Rabu, 22 Desember 2010

In the Globalization and Free Market Era, Is the Protection of Local Industries Still Applicable?

By: Gamil Abdullah*. An article in PETROMINER No. 12/December 2010, p. 60-61.

Local Content was made as main topic in Petrominer No. 11 of November 2010 edition. The preference of local content in fact constitutes one of the forms of protecting local industry. Have the various protective policies applied so far reached the target? And, amid the strong current of globalization and pressures from the free market, are protective policies still relevant to be applied?

Protection of local industry at least is to be applied using one or a combination of two methods, namely: (i) Tariff barrier – imposition of import duty and tax in the framework against imported products, and (ii) Non tariff barrier – quota limitation up to prohibition against imported products.

Based on data of procuring goods and services to support upstream oil & gas, the percentage of local content con-tinues to show escalations year by year. Various sources say that local content in procuring the upstream oil & gas in 2010 up to the third quarter has reached over 60 percent in the aggregate. Is it enough only through a parameter of local content—that constitutes an implementation of the downstream industrial system—to show that Indonesia has been successful in its industry?

In actual fact, it is not enough to judge whether a country is successful in its industry just by observing the level of local content, however, its resources must also be observed, namely who and whose resources activate the local industry. So, it is more than a mere ‘local content’ is ‘Indonesian content’. If in an industry the portion of ‘Indonesian content’ is increasingly rising, it means a success in industry. Conversely, if ‘Indonesian content’ is increasingly declining—not to mention an industry sold to a foreign party—this is a set back, no matter how high is the local content.

Industrial Protection and ‘Infant Industry Argument’

Industrialization in developing countries, especially manufacturing industry, in general are practicing import substitution strategy, i.e. a series of businesses that try to produce various commodities that were previously imported by shifting the demand for imports to production sources and offers from within the country.

The stage of implementing the first strategy usually is imposing tariff barrier or quota against certain imported products. Subsequently, it is followed by developing domestic industry to produce goods that are usually imported. It is commonly carried out through cooperation with foreign companies that have the urge to build industries in a certain region and their business units in the country concerned, shielded by the protective wall in the form of tariff. In addition, they are also given incentives, such as tax relief, various facilities and other investment stimulus.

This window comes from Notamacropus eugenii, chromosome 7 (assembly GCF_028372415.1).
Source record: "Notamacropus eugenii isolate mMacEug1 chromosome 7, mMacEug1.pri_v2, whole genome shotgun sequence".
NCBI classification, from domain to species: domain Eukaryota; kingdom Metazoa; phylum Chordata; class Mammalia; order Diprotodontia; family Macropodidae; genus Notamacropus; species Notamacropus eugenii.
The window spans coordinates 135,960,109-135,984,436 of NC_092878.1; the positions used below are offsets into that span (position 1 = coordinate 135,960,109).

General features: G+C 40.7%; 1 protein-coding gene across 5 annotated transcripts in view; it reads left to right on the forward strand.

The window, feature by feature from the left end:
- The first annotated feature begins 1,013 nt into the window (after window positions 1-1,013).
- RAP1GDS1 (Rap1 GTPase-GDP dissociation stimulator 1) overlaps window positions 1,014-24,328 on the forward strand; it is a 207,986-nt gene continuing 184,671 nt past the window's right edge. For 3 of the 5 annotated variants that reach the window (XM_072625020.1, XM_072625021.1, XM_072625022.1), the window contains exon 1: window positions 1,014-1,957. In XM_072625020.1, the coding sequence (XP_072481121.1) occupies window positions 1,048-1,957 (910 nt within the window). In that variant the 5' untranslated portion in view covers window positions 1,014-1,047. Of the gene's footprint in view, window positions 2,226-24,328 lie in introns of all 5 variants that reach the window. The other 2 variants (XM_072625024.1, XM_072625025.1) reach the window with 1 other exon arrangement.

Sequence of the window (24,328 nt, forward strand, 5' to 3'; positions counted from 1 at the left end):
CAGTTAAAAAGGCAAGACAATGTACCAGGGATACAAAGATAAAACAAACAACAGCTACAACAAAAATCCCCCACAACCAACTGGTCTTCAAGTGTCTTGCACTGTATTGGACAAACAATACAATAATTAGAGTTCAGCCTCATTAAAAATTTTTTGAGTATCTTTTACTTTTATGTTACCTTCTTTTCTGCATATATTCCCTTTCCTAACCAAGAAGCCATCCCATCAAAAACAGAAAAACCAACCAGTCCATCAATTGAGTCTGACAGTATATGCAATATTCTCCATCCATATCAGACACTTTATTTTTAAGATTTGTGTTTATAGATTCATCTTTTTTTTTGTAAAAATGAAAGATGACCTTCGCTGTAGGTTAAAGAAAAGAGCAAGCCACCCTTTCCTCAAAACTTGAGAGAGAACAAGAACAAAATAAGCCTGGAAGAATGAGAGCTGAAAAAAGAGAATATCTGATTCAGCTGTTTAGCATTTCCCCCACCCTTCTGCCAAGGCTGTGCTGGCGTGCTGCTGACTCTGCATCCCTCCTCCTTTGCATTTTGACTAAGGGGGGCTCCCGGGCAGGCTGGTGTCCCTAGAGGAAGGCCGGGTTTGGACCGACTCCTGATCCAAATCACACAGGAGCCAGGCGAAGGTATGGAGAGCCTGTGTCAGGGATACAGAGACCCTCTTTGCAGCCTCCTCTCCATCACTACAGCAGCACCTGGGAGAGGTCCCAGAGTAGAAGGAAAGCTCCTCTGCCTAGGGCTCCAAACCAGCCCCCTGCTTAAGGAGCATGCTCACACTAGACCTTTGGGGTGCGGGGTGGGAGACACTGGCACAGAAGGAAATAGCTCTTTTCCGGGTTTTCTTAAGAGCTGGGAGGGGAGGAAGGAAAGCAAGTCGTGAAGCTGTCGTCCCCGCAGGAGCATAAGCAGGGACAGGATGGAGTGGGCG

Given the tariff, basically consumers subsidize domestic producers through a higher price. But, in the long run the promoter of protection of infant industry in developing countries said it will benefit the respective parties once the local producers reached their economic scale and able to carry out efficiency. Domestic products subsequently will be able to serve domestic as well as world market. Once this is achieved, all parties, namely consumers, producers and their employees will gain benefit, tariff will be abolished and the government will receive income tax from domestic producers that have been settled as a substitute for the abolished import duty.

Eventually, as in South Korea, Taiwan and China, whose domestic producers are not only able to meet the need of domestic markets without tariff but also exported. They could do this because they have been able to produce said products with a cheap cost structure so that the prices they offer are very competitive and could compete in overseas market places.

Thus, the aim of a long-term strategy of protective policy, according to infant industry argument, is for the country’s industry to become self-reliant, strengthening indigenous capabilities and able to free themselves from dependency on imported resources.

The national economy has various problems in its relation with the sector of industry and trading:
  • Indonesia’s industry is highly dependent on imported technology sources particularly from industrially developed countries. The high dependency on technology import constitutes one of the hidden factors simultaneously becomes the principal cause of failure of the various industrial and economic systems in Indonesia. The dependency on technology import also, whether it is being realized or not, constitutes one of the causes that makes Indonesia to be continuously dependent on foreign debts.